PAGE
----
Broad Museum exhibit puts public art at its heart


Seemingly invisible works of public art become visible again in a new exhibit at the Broad Art Museum.

Public art in Greater Lansing is the focus of “Art Along the River, Grand,” which opened this month as a part of the museum’s 10-year anniversary series. The museum, designed by the late architect Zaha Hadid, is itself considered to be a work of avant-garde public art.

Steven Bridges, the museum’s senior curator, said he was interested in developing a conversation around the role of public art — an art form he finds is often forgotten about. 

The exhibition features framed blueprints for “This Equals That,” by the internationally known sculptor Michael Heizer. The 1980 work was installed on the West Plaza of the State Capitol Complex under the leadership of Gov. William Milliken and drew visitors from around the world. But in 2002, Gov. John Engler ordered it removed for repair work in a garage below. Damaged in the process, it was consigned, unprotected, to a state field in Mason, then acquired by Detroit billionaire Alex Manoogian and stored in a warehouse, never to be seen again. 

The blueprint frames are placed on top of a wallpaper collage of images of public creative expressions. The photographic images in the floor-to-ceiling wallpaper were captured by Bill Castanier, whose work is described as a “uniquely democratic approach” in documenting public art. It shows the ways that people have added color and texture to their environments. Visitors may recognize certain locations when looking at the wallpaper.

“Hopefully, it sparks a little bit of interest,” Bridges said about the wallpaper collage. “It’s not differentiating what is art and what is not art, or what is good or what is bad. Let’s just celebrate and take in all the incredible forms of expression that exist around us all the time.” 

Castanier, a longtime contributor to City Pulse, is the president of the Historical Society of Greater Lansing. Public creative expressions fascinate him, and he’s been documenting public art in the area since the 1970s. He took the images over the last year.

“Lansing’s got amazing public art,” Castanier said. “I don’t think people recognize it.”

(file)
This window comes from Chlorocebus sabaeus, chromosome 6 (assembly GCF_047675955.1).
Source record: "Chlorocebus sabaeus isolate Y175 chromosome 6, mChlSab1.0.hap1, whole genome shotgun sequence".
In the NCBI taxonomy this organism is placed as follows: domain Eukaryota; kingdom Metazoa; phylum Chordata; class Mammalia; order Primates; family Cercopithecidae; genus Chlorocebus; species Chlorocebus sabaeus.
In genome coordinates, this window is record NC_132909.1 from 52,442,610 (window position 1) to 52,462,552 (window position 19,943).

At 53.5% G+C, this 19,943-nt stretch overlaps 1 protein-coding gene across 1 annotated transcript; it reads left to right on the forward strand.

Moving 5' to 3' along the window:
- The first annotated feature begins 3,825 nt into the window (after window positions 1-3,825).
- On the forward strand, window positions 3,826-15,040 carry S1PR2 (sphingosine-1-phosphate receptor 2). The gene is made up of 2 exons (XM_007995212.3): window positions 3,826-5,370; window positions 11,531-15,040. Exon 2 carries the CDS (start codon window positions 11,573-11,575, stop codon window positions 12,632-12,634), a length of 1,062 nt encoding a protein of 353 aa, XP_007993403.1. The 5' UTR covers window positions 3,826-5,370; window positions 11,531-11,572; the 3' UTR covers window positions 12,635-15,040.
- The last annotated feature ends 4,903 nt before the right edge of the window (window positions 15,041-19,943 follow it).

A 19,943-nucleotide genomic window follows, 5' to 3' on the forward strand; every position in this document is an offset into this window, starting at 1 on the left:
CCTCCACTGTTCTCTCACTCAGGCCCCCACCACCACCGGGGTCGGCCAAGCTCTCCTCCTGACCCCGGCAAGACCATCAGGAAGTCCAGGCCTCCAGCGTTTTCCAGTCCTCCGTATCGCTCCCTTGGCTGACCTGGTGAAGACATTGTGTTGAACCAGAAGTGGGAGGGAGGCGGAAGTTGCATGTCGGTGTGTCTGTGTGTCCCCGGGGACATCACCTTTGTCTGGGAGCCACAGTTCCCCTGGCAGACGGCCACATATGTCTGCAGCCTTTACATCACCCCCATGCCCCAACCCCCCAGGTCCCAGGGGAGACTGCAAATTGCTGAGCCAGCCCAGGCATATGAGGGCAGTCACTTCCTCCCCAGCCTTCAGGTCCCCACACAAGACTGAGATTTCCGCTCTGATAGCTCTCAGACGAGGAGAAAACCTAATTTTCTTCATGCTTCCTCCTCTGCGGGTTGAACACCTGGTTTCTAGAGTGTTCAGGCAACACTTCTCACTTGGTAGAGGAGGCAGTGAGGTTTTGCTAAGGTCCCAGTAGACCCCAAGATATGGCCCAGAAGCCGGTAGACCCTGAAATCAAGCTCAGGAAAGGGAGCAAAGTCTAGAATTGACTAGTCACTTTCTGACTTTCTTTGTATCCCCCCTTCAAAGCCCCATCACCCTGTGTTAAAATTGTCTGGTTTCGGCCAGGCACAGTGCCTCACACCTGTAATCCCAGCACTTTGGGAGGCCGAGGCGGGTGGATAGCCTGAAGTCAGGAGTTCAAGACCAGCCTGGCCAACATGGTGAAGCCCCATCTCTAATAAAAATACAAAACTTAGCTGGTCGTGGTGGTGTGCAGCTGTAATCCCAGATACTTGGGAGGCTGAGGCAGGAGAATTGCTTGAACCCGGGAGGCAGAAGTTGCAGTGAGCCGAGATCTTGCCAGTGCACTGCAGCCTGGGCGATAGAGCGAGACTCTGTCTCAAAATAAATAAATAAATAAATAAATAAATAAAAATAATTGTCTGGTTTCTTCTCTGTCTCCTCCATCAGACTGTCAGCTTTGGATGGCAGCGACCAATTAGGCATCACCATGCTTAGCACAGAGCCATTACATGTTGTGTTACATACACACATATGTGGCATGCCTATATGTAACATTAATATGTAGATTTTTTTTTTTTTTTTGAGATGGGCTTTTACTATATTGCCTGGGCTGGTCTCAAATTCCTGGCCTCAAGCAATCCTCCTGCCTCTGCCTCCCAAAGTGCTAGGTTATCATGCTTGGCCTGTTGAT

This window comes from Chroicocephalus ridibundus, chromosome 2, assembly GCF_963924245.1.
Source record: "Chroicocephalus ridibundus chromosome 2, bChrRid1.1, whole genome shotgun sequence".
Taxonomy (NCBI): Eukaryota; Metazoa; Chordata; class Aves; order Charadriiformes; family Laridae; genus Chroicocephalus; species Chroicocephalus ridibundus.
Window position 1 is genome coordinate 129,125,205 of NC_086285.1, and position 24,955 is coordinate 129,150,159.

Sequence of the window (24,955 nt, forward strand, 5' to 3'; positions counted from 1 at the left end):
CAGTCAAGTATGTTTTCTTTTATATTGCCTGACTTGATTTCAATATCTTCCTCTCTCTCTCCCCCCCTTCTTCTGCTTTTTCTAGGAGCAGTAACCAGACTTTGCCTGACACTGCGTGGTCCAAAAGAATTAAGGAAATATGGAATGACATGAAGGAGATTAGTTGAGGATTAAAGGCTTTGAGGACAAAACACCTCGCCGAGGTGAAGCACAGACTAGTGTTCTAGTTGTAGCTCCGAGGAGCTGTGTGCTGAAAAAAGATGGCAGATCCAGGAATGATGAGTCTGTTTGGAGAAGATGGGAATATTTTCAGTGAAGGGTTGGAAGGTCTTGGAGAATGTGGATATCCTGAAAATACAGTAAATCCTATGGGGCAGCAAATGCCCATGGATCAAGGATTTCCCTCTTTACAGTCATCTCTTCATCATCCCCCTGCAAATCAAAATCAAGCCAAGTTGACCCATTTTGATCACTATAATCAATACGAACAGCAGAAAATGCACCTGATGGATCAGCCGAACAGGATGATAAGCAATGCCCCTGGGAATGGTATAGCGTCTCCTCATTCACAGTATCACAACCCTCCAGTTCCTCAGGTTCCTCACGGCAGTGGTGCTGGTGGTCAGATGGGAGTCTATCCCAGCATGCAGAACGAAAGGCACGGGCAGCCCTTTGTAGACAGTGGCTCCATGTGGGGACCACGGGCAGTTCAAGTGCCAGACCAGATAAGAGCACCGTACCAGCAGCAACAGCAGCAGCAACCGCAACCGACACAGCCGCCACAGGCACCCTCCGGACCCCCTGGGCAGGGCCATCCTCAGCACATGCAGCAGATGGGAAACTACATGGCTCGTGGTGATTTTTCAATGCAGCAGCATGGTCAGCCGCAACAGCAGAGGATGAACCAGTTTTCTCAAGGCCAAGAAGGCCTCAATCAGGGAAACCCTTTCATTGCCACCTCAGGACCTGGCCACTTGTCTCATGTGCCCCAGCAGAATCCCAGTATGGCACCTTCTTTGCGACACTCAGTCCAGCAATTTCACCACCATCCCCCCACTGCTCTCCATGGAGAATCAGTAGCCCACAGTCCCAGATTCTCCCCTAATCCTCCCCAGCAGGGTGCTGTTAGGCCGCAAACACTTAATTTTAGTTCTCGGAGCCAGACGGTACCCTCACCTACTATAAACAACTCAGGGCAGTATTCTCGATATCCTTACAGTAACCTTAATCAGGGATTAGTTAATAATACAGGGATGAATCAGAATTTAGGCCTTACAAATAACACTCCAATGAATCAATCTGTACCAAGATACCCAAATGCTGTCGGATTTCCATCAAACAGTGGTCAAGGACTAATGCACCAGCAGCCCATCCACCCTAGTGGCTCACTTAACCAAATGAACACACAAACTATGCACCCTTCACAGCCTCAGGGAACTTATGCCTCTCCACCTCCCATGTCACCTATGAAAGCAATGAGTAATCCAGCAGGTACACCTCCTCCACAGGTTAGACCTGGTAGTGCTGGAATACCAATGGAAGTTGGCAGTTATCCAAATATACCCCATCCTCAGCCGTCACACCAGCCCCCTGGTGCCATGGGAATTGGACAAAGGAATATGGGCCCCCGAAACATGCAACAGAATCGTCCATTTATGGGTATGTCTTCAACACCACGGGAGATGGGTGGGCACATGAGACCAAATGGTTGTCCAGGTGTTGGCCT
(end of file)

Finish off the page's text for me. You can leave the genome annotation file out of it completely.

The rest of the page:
Simple store signs will catch Castanier’s eye, but more complex works will draw his attention as well. Signs like that of Old Town’s Unicorn Lounge can be found within the wallpaper.

“You can drive around town and see stuff that makes you smile, makes you frown and teaches you a lesson,” he said.

Castanier said much of the documentation is for himself and the Historical Society. Many pieces are undocumented, its creators unknown. His images may one day serve as artifacts of what public art used to look like, something that is ever-changing over time. 

The exhibition encourages visitors to explore the available resources to examine local public art. One feature of the exhibit is a video showing the various works of public art on MSU’s campus, which has recently focused on installing work that promotes diversity and inclusion. Visitors can scan a QR code to view the locations in the video. 

A goal of the exhibition is to highlight the historical lack of diversity and inclusion in the field of public art. Some pieces in the exhibition that showcase diversity are from the Lansing Art Gallery’s ArtPath, a two-and-a-half-mile exhibition along the Lansing River Trail. 

Bridges said that the pieces look at public art “through the lens of diversity, equity, inclusion and accessibility.” It’s important to display the work of marginalized artists — especially people of color and women — because they have been “historically excluded” from the public art scene, he said. 

This idea was carried over into one of the museum’s lead exhibitions, “History Told Slant: Seventy-seven Years of Collecting Art at MSU,” which features the museum’s broad art collection, much of it stored out of sight. The exhibition addresses “historical blind spots or biases” with the intent of encouraging a more diverse narrative. 

Bridges described the public art exhibition as taking a more historical look at public art and acknowledging the ways that it has been an exclusionary process. While doing so, the exhibit also highlights more local and more recent initiatives that rectify some of those histories with a “decolonizing lens.” 

“Public art is so wonderful and is such an important part of our landscape,” Bridges said. “It exists all around us. I think there’s also a way that it can become invisible.” 

Bridges is hopeful that this exhibition will “shine a light” back on public art in the Greater Lansing area. Public art is a free experience, and it contributes to the culture of the city. 

“There’s always something for everyone,” Bridges said. “And I think that’s one of the most wonderful things about public art, isn’t it?” 

Though “Art Along the River, Grand” is on display only until Aug. 23, public art in the Greater Lansing region is on display all year. 

MSU Broad Art Museum

547 E. Circle Dr., East Lansing

10 a.m. - 6 p.m., Thursday – Sunday

Free ticket reservation required. 

MSU requires proof of vaccination or a recent negative COVID-19 test to visit.  Masks are mandatory.

(517) 884-4800


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